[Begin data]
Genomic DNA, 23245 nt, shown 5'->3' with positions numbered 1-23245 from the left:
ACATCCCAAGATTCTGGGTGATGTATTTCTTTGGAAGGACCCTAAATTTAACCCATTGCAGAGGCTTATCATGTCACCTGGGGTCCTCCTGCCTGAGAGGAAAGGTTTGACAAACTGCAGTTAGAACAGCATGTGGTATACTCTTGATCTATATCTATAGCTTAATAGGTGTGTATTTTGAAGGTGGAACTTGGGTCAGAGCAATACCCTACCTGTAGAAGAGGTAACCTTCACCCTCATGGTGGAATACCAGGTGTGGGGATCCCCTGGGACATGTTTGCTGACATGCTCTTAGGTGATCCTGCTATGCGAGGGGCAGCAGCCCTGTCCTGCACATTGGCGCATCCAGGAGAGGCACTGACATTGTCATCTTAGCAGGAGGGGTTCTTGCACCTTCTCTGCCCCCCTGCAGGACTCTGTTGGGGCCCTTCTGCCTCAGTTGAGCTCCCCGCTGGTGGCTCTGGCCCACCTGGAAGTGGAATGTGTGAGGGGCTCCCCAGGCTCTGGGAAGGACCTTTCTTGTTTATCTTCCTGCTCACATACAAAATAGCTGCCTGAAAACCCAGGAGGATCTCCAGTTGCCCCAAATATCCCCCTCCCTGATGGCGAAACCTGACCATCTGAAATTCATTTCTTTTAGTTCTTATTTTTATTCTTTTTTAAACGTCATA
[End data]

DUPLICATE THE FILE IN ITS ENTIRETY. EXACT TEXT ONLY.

Genomic DNA, 23245 nt, shown 5'->3' with positions numbered 1-23245 from the left:
ACATCCCAAGATTCTGGGTGATGTATTTCTTTGGAAGGACCCTAAATTTAACCCATTGCAGAGGCTTATCATGTCACCTGGGGTCCTCCTGCCTGAGAGGAAAGGTTTGACAAACTGCAGTTAGAACAGCATGTGGTATACTCTTGATCTATATCTATAGCTTAATAGGTGTGTATTTTGAAGGTGGAACTTGGGTCAGAGCAATACCCTACCTGTAGAAGAGGTAACCTTCACCCTCATGGTGGAATACCAGGTGTGGGGATCCCCTGGGACATGTTTGCTGACATGCTCTTAGGTGATCCTGCTATGCGAGGGGCAGCAGCCCTGTCCTGCACATTGGCGCATCCAGGAGAGGCACTGACATTGTCATCTTAGCAGGAGGGGTTCTTGCACCTTCTCTGCCCCCCTGCAGGACTCTGTTGGGGCCCTTCTGCCTCAGTTGAGCTCCCCGCTGGTGGCTCTGGCCCACCTGGAAGTGGAATGTGTGAGGGGCTCCCCAGGCTCTGGGAAGGACCTTTCTTGTTTATCTTCCTGCTCACATACAAAATAGCTGCCTGAAAACCCAGGAGGATCTCCAGTTGCCCCAAATATCCCCCTCCCTGATGGCGAAACCTGACCATCTGAAATTCATTTCTTTTAGTTCTTATTTTTATTCTTTTTTAAACGTCATA